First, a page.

In the context of the reform of the audiovisual sector, the Committee on Cultural Affairs and Education of the French National Assembly (Assemblée nationale) referred this matter to the Autorité de la concurrence, which today delivers its opinion.

In the face of the digital revolution, the Autorité is announcing its proposals for reforms to ease the constraints on incumbent audiovisual stakeholders to enable them to compete on equal terms with online video platforms (Amazon, Netflix).

Last June, the Autorité de la concurrence was asked by the Committee on Cultural Affairs and Education of the French National Assembly (Assemblée nationale) to give its opinion on the upcoming government bill on audiovisual reform.

After several months of investigation, hearings and information gathering with stakeholders in the sector, the Autorité de la concurrence is now issuing its opinion and making several recommendations aimed at relaxing the current legislative and regulatory framework in order to take into account the sector's digital revolution and enable the incumbent players to compete effectively with the new video distribution platforms.

Among these, the Autorité principally proposes:
- to relax the obligations relating to broadcasters' investments in cinematographic and audiovisual works;
- to open up television advertising to prohibited sectors (cinema, publishing, mass retail promotional campaigns), 
- to allow targeted advertising based on the model of advertising on the Internet.


Although DTT broadcasting remains very popular today, the majority of consumers now access programmes via the triple play or quadruple play offers of Internet service providers (ISPs) or, without going through ISPs services, through "Over The Top" (OTT), i.e. directly on the open Internet, for example via a connected television.

With these new forms of broadcasting, made possible by the gradual expansion of broadband and high-speed broadband, new companies have recently entered the market: mainly subscription video-on-demand (VOD) platforms such as Netflix or Amazon Prime Video. These platforms, which enable new uses and more freedom for consumers, are enjoying very rapid success: Netflix, which entered the market in 2014, now has more than five million subscribers, more than Canal Plus.

For consumers, the new platforms make it possible to watch a film, a series, a work of fiction, or a documentary “when you want, where you want and with the device you want.” This shift to nonlinear media, which are free from the programme schedules of linear television channels, offers the liberty of choosing to watch a programme from very rich catalogues available on any terminal: computer, tablet, laptop, connected TV, including large international productions, for a reduced price (€8-13 for Netflix, and without additional cost for Amazon Prime subscribers).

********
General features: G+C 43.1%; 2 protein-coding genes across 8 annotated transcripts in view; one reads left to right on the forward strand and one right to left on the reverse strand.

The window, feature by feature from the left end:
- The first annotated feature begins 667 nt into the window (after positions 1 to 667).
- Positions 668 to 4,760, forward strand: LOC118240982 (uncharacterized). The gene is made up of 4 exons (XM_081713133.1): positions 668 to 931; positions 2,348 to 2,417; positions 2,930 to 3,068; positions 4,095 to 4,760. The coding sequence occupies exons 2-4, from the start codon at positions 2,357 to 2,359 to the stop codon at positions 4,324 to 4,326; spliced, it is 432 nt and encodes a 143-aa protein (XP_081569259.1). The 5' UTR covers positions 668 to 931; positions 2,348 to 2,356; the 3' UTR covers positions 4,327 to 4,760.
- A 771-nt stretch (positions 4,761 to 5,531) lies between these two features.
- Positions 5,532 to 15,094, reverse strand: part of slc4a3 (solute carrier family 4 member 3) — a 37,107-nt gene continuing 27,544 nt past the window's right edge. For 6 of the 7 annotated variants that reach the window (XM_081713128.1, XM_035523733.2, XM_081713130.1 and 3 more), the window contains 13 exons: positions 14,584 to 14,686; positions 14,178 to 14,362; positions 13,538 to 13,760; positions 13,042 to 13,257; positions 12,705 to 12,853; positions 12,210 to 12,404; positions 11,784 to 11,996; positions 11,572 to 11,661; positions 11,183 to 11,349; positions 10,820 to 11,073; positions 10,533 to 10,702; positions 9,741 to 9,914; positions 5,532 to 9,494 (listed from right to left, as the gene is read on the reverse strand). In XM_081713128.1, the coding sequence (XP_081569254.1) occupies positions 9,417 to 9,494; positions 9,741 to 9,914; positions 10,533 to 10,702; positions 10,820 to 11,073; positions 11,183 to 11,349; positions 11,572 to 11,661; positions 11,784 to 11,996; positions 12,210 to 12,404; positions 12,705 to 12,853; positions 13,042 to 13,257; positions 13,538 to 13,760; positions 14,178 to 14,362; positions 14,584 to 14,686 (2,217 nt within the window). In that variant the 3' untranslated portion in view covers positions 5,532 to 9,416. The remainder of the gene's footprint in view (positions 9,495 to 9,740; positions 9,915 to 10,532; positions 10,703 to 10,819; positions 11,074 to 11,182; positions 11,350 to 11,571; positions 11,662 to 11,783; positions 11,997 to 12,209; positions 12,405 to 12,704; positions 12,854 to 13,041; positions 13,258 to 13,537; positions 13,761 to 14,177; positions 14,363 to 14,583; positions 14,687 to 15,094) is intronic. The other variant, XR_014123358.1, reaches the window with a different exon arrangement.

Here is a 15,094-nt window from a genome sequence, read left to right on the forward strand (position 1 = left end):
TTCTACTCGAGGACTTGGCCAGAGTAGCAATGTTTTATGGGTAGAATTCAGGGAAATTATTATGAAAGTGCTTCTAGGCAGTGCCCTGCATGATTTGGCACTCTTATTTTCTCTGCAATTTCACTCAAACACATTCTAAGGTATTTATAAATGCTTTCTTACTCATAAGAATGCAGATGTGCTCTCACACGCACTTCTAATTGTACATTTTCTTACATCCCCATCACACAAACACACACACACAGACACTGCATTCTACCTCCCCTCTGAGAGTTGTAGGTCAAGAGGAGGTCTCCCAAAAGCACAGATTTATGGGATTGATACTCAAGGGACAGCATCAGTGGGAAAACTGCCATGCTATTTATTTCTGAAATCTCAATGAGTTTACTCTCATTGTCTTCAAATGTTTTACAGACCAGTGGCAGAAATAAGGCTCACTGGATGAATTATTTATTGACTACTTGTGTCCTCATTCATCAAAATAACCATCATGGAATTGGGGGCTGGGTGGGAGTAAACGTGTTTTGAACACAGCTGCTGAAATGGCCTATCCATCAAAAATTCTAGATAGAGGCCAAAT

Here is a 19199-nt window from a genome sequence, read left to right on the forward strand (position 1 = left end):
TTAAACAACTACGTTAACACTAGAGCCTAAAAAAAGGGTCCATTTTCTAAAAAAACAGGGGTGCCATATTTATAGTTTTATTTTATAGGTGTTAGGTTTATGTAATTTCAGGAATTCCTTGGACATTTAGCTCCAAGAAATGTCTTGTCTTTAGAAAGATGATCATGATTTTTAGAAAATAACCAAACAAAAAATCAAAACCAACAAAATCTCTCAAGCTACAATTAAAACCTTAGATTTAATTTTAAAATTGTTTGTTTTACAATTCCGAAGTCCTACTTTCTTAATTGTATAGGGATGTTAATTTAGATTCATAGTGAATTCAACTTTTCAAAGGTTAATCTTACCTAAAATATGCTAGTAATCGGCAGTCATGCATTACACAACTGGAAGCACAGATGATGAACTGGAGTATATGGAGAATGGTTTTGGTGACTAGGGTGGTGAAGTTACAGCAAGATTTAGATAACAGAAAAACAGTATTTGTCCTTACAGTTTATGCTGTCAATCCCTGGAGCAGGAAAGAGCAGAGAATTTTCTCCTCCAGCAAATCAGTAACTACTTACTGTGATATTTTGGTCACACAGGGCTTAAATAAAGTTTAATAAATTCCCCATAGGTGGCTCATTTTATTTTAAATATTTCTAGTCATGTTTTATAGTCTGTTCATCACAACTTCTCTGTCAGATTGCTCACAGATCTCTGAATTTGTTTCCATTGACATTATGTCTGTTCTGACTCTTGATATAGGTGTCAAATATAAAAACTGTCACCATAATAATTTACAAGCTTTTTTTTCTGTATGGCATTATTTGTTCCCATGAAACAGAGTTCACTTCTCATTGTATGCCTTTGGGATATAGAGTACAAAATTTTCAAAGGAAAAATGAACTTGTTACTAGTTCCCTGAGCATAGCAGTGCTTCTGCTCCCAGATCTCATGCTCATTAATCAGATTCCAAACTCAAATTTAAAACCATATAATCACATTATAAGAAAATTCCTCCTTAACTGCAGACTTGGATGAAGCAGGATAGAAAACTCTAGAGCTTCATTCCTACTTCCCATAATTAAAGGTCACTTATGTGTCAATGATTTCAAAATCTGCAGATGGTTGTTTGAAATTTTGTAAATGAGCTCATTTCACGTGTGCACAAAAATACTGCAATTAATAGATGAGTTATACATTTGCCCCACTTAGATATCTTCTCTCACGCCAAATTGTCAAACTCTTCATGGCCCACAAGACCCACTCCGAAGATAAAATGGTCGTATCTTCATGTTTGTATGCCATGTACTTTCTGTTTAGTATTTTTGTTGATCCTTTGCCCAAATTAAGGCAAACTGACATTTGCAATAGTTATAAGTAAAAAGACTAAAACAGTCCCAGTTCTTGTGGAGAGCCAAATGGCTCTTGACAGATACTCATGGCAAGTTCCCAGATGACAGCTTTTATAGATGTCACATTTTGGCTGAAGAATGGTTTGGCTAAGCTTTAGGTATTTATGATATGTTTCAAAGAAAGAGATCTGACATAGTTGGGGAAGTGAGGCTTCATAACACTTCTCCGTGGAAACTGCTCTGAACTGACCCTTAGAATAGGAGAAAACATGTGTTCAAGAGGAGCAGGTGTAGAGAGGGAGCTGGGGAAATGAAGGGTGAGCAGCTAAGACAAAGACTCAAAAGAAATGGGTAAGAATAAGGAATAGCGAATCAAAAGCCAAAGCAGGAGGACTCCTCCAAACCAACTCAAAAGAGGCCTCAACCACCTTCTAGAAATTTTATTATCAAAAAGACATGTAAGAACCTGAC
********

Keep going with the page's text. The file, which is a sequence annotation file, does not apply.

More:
In terms of business model, these new platforms also innovate by integrating content production, publishing and distribution functions, i.e. the entire traditional audiovisual value chain, into the same company. 
Netflix and Amazon invest heavily in the production of programmes, particularly “original” programmes that they produce directly, with full exploitation rights in all regions and for a very long time. As a result, their investment capacity is disproportionate to that of suppliers of national channels since their subscriber base is global and not national, and the rights in the catalogue have no termination date.  
In addition, unlike linear channels, digital platforms benefit from access to their users' data, enabling them to constantly improve their offers as well as their recommendation algorithms.


Faced with these new uses, the business models of both pay and free channels are being challenged in a major way. 

The number of pay-TV subscribers is falling, given the attractiveness of the new platforms' nonlinear programming, the wide selection of their premium subscription and the low cost of their offers. Pay-TV operators must therefore lower the prices of their subscriptions, which reduces their resources to invest in the most attractive programmes (sports, cinema, series).